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printf ("%#p [ buf  ] (%.2d) : %s \n", buf, strlen (buf), buf);

I never see %#p (%.2d) before,how does it work?

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§7.19.6.1/6 says # converts the result to an "alternative form". However, as far as I see this item, applying # to p format specifier results in an undefined behaviour. So, I'm not sure %#p is really the original coder's intent(possibly typo?). –  Ise Wisteria Apr 13 '11 at 10:43

5 Answers 5

up vote 1 down vote accepted

From http://www.cplusplus.com/reference/clibrary/cstdio/printf/:

Used with o, x or X specifiers the value is preceeded with 0, 0x or 0X respectively for values different than zero.

Used with e, E and f, it forces the written output to contain a decimal point even if no digits would follow. By default, if no digits follow, no decimal point is written.

Used with g or G the result is the same as with e or E but trailing zeros are not removed.

So it seems to do nothing in your case, since p is used to print a pointer address. I guess some compilers might interpret this differently, but I can't find any mention of it.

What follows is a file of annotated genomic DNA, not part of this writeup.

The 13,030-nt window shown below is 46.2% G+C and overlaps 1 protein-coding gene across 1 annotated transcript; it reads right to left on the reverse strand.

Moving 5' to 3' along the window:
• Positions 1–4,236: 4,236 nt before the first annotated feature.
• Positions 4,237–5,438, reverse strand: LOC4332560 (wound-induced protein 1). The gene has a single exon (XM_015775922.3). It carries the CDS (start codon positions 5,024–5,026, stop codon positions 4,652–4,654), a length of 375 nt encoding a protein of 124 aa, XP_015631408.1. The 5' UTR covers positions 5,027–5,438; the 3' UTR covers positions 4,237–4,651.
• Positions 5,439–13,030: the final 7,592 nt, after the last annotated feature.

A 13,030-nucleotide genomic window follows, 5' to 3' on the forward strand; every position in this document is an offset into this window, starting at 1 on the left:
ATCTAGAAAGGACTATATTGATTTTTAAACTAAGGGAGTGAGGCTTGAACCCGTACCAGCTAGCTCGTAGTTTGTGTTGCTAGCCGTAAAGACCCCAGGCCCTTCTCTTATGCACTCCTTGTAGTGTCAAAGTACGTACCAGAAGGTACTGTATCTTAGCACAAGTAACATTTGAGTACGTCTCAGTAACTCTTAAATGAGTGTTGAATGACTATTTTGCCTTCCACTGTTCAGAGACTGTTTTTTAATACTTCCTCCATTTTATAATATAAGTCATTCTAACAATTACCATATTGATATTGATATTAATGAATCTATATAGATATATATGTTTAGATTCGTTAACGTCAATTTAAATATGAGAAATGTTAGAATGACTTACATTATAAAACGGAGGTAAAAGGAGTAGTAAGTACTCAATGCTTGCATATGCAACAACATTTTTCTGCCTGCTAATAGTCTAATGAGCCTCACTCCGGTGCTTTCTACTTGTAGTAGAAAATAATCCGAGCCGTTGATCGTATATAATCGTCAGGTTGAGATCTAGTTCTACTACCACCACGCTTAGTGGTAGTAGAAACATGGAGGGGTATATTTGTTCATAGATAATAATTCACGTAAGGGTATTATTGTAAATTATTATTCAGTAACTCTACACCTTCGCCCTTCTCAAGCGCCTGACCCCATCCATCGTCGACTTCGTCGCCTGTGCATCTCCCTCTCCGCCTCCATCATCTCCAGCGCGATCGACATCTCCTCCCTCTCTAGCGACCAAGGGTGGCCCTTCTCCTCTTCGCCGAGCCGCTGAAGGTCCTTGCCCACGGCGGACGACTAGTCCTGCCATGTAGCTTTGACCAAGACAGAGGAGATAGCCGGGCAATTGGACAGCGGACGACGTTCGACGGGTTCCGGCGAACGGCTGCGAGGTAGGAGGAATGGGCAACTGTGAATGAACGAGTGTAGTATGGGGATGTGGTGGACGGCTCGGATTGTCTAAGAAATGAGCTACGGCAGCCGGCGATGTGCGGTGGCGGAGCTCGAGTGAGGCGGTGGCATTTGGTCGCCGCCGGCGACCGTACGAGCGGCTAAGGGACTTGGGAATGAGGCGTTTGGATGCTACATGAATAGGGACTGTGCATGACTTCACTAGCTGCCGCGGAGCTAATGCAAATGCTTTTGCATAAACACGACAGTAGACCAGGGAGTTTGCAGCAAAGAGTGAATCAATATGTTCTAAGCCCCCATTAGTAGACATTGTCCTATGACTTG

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In your case (p conversion) the result is undefined according to the man page. Anyway, %p and %#p prints the same value on my machine (looks like 0x7FFFF000)

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Not sure if that is a valid use of the '#' flag:

  • Used with o, x or X specifiers the value is preceeded with 0, 0x or 0X respectively for values different than zero.
  • Used with e, E and f, it forces the written output to contain a decimal point even if no digits would follow. By default, if no digits follow, no decimal point is written.
  • Used with g or G the result is the same as with e or E but trailing zeros are not removed.

It will most likely print an alternately formatted form for the pointer, appending 0x to the address.

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It's a flag for the format identifier. It will more than likely print out 0x before the pointed value (but I have not checked TBH)

A good explanation is found here

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p specifies to print an address (i.e. a pointer). The # flag specifies "alternate form", which in this case, probably prepends 0x to the output.

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